Hundreds of different molecules influence the taste of chocolate, and the consistency and structure are maintained through various chemical interactions. Heat and humidity should be avoided since they both undermine the stability of this framework. My suggested general location is the bottom shelf of the pantry or the rear of a kitchen cabinet. Like honey, good chocolate will essentially last for as long as it is kept correctly.

If done incorrectly, placing chocolate in the refrigerator will damage the stability of whatever paper packaging it came in and the exterior layer of the chocolate with moisture on the bar, weakening and spoiling the melt of the chocolate. The optimal temperature for chocolate storage is 55-68F (13-20C), which is the same as the temperature maintained in most contemporary houses and much higher than a refrigerator’s temperature. Therefore, using the refrigerator should only be the last choice, such as if your home is unusually warm (over 75F/24C).

Beyond temperature, the items in your fridge with the strongest aromas will be the greatest offenders of destroying your bar. Consider marinades, cheeses, and garlic since these flavors contaminate your sweets and make them taste more like meat than a delight. Additionally, water-based drinks and chocolate don’t combine well. Consider the last time you prepared hot chocolate by putting the chocolate in first and then adding the hot milk. Although it was squishy and thick, but it didn’t melt.

Making hot chocolate successfully requires progressively thinning the melted chocolate with milk or water. However, use low-quality chocolate or items that have been kept in your refrigerator. Your particular fridge flavor may swiftly change the aroma and flavor of your chocolate, even if it is just overnight. For this reason, it’s crucial to consider the chocolate’s packaging while placing it into storage.

Before storing most sweets in the refrigerator, remove them from their original wrapping and put them in glass Tupperware with some dry paper towels. This is also a smart move if you want to keep a bar for a very long time (more than a year), and it applies to all types of chocolate, from the upscale bar you bought overseas to the Snickers bar from the local convenience shop (yeah, okay, Snickers can count as candy-chocolate). Gourmet truffles or bonbons won’t last for more than two weeks and may be an even shorter time, depending on the contents.

Your chocolate’s fat structure is destroyed by abrupt temperature fluctuations, which destabilize it by altering the sort of crystal that develops. Refrigeration ensures that your chocolate will ultimately “bloom,” ruining the texture when consumed and maybe preventing it from melting properly at room temperature. So, before eating your chocolate, let it remain at room temperature for a few hours if you decide to refrigerate it.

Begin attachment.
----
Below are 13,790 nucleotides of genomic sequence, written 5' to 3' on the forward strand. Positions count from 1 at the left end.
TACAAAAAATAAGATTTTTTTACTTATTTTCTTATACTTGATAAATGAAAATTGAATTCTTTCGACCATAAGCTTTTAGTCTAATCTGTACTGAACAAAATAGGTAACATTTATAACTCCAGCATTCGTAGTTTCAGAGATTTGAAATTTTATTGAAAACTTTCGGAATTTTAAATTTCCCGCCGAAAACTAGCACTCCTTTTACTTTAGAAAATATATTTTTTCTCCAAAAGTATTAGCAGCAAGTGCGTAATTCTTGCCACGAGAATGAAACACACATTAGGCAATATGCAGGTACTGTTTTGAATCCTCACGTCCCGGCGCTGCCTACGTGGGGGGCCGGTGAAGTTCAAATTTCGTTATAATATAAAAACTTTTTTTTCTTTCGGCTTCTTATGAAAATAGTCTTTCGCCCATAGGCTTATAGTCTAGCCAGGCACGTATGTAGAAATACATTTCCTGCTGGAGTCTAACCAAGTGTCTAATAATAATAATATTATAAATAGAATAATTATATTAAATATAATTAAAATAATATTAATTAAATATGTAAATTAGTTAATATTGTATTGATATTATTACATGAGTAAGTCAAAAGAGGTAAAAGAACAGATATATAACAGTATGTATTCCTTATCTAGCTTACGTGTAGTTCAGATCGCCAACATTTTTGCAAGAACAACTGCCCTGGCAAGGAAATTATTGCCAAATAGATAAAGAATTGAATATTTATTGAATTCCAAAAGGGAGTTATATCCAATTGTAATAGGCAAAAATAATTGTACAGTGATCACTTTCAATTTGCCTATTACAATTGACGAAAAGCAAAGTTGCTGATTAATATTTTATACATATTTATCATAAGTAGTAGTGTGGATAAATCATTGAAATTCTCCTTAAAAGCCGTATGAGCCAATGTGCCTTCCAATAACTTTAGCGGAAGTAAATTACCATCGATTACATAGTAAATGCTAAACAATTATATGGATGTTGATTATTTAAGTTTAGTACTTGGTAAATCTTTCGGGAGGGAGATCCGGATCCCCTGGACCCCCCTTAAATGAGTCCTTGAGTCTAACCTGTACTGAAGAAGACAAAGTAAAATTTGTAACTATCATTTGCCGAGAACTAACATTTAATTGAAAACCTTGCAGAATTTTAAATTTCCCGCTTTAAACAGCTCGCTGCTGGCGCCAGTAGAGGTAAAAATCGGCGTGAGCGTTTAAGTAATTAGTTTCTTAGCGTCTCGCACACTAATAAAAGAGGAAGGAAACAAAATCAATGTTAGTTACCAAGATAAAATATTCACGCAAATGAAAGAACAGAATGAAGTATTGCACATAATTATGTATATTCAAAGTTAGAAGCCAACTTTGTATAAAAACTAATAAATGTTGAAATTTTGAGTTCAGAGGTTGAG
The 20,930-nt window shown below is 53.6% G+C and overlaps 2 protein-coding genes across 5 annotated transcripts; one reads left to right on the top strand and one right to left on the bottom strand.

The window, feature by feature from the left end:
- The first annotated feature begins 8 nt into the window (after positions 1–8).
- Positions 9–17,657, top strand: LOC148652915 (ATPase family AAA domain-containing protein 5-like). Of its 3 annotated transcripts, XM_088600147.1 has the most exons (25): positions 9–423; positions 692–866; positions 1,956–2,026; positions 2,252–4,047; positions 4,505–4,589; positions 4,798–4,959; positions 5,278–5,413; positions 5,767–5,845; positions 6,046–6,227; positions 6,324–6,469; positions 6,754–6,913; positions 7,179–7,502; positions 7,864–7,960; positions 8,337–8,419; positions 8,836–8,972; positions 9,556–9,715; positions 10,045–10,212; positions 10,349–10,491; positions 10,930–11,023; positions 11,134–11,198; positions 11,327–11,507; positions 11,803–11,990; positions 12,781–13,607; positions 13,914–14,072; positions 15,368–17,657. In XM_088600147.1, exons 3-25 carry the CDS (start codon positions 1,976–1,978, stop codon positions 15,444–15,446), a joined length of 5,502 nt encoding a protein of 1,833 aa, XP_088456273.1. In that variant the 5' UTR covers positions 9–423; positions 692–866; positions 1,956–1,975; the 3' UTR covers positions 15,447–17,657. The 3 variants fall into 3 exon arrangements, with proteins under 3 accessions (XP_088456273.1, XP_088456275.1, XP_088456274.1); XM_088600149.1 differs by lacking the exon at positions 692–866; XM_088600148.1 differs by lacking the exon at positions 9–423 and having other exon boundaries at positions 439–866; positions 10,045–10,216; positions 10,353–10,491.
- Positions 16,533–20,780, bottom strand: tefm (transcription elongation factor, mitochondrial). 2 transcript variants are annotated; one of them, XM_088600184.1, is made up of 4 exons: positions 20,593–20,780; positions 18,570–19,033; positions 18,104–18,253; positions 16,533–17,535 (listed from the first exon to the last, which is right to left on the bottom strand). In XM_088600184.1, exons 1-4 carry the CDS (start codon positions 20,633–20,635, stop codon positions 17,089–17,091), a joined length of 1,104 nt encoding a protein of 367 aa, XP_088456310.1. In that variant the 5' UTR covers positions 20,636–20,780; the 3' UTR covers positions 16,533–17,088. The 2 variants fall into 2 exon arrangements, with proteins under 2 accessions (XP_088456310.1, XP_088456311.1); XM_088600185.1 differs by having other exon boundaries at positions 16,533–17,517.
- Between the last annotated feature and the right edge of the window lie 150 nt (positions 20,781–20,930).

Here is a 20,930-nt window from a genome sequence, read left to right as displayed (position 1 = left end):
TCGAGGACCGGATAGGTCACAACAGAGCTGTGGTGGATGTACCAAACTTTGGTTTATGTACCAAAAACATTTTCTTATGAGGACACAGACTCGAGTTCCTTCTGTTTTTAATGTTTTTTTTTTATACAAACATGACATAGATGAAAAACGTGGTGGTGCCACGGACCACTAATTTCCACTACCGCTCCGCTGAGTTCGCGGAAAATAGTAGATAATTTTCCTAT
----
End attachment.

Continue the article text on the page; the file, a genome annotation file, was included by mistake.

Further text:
Do You Need to Refrigerate Melting Chocolate?

What do you do with the extra chocolate after you’ve tempered it and adorned all of your cookies? Once the chocolate has hardened, you may peel it or cut it up, then put it in a sealed container and put it in the fridge. Ensure the bag is well closed to keep your chocolate safe from pollutants and fridge smells.

Don’t throw away that priceless chocolate! It may be used in various recipes for ice cream, scones, pancakes, and more. Another piece of advice is to avoid letting your chocolate set in the bowl since doing so will make it more challenging to remove afterward. Pour it on a piece of parchment paper on a cookie sheet after it cools down. Once it has entirely cooled, it will be simple to slice up.

What’s That White Stuff On My Chocolate?

Have you ever discovered an old bar of chocolate with a surface that is a chalky white color? Or maybe something that resembles gray dust? Not to worry! This is a common occurrence, and the phenomenon is even named chocolate bloom. The good news is that the chocolate hasn’t spoiled due to this. Bloom comes in two flavors: fat bloom and sugar bloom. 

When the temperature of the chocolate fluctuates unevenly, a fat bloom occurs, leaving a white coating on the surface. When chocolate is exposed to moisture, sugar bloom occurs, forming sugar crystals that resemble grit. Although it won’t have the same mouthwatering flavor or texture as fresh chocolate, bloomed chocolate is still safe to consume. Try using it for baking instead; your cookies won’t vary!

Conclusion On Does Chocolate Go Bad

As you can see, the main question, “Can chocolate go bad?” is a yes. Most of the time, chocolate is OK after its “Best By” or “Use by” dates, although this doesn’t always hold. It will ultimately go bad after some time (even a few years if kept in a cool location).